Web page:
Yet, people with compromised immune systems, like those undergoing cancer treatment or with an immune disorder, could be at higher risk for a fungal infection, Worobo says. Call your doctor if you accidentally consumed mould and are experiencing symptoms like nausea or vomiting.
Toss most foods at the first signs of mould
Simply cutting off the moldy bits of bread isn’t enough to ensure safety because of those pesky roots that grow deep into the food. And thanks to those airborne spores, it’s likely that the rest of the loaf is infected too.
So, if you find mould sprouting on your bread, discard the whole loaf in a sealed container, and – for good measure – clean the area it was stored with soap and a fresh rag or sponge.
Mould grows and spreads more easily on soft foods like deli meat, cheese, and fruit. So, you should discard these foods at the first signs of the telltale fuzz. The same goes for pet food, as our furry friends are just as likely to get sick as us when they eat moldy pet food (or your dinner leftovers).
However, there are exceptions to the discard-when-moldy rule: dry-cured salami and hams typically have a thin layer of surface mould when you purchase them that can be consumed or scraped away.
Meanwhile, mould on hard cheeses like parmesan, or firm vegetables like cabbage and carrots, can be trimmed away. That’s because the mould’s roots struggle to pierce through denser foods. Just make sure your incision is at least an inch around the mould, being careful not to contaminate the knife.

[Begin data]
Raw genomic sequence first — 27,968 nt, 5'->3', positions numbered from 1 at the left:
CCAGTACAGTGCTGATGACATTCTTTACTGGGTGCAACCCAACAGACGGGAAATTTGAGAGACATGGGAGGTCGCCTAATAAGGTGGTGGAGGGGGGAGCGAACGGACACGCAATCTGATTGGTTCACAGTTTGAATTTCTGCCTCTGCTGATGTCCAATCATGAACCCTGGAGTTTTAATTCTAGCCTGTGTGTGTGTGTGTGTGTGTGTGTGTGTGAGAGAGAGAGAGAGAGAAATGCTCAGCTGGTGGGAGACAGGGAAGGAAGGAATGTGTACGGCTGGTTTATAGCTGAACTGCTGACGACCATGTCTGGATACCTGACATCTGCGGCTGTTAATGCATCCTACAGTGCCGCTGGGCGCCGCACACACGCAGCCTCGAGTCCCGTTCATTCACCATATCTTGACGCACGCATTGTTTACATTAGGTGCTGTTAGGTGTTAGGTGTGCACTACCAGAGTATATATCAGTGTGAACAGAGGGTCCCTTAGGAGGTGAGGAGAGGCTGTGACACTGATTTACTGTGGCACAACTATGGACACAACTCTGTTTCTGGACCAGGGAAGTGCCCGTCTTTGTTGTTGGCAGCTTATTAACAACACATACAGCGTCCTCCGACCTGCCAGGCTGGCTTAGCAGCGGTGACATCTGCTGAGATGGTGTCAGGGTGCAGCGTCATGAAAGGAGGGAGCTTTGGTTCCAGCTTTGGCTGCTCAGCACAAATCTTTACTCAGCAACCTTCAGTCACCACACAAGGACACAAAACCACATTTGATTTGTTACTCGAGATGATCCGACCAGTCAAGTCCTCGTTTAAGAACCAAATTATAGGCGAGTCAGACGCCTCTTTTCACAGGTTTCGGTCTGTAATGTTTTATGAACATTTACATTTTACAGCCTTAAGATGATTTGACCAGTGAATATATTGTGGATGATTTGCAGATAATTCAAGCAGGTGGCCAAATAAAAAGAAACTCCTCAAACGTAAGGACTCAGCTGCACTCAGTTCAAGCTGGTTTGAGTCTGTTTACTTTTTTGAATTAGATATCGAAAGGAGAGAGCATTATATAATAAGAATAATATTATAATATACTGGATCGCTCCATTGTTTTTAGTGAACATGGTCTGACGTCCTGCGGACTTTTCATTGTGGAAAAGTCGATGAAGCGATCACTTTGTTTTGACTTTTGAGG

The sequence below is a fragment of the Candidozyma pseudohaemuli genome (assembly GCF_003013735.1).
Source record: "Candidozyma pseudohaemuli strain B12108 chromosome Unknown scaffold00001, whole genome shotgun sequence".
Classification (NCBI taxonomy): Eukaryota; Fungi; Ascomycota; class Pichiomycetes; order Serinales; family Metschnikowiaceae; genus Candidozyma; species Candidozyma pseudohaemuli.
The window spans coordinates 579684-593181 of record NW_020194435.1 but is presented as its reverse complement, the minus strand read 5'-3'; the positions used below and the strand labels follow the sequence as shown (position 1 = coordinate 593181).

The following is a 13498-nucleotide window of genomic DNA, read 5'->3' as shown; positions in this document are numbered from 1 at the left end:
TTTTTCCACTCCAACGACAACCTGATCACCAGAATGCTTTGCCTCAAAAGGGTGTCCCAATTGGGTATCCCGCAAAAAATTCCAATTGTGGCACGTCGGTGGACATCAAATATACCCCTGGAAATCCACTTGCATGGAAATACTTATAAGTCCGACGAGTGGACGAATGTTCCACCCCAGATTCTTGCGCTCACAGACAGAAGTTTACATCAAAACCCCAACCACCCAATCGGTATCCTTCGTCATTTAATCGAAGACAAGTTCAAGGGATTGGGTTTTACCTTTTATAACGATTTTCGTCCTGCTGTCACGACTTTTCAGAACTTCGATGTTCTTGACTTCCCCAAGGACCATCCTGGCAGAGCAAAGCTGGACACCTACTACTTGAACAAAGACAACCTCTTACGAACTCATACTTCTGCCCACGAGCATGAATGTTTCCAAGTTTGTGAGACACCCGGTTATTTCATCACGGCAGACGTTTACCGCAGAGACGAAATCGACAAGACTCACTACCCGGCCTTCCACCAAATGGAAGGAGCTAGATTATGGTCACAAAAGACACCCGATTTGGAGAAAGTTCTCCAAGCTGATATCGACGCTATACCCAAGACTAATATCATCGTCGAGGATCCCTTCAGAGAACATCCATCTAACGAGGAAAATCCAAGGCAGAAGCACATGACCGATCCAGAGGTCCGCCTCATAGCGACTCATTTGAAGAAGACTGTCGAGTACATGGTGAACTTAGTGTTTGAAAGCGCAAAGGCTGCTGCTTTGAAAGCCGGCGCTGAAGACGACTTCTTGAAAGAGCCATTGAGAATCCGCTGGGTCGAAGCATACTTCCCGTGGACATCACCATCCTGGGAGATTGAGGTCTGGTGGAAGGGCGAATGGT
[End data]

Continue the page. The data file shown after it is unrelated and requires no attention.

Be aware, though, that tinkering with moldy food can cause spores to become airborne, potentially infecting fungus-free fare. “If you have a fresh loaf of bread on the counter and take moldy bread out of a package right next to it, you’re risking contamination,” Worobo says.
That goes for any moldy food, whether it’s bread, cheese, cabbage, or those leftovers your dog is eyeing greedily. They all have pesky spores that can contaminate your kitchen. That’s why, when dealing with mould it’s best to discard the food in a sealed bag or wrapped in plastic.
Refrigerate your bread to keep mould away
Store-bought bread will generally stay fresh for a couple of weeks if stored in the pantry, and up to three weeks in the refrigerator. Whereas, homemade loaves will only keep for three to five days in the pantry.
Store-bought bread lasts longer because it typically includes preservatives like calcium propionate or sodium propionate that inhibit mould growth. These are regulated by the FDA and have a long history of safe use.
Mould spores germinate – or grow – more rapidly in warm, moist environments. To keep them at bay, store bread in a cool, dry area, and clean your pantry and fridge frequently.
If you have more bread than you think you can eat in a couple of weeks, then Schaffner recommends slicing and storing it in the freezer. The extremely cold temperature will prevent spores from germinating and keep your loaf mould-free indefinitely.
For a look at why you should never eat the clean part of moldy bread, check out the video below: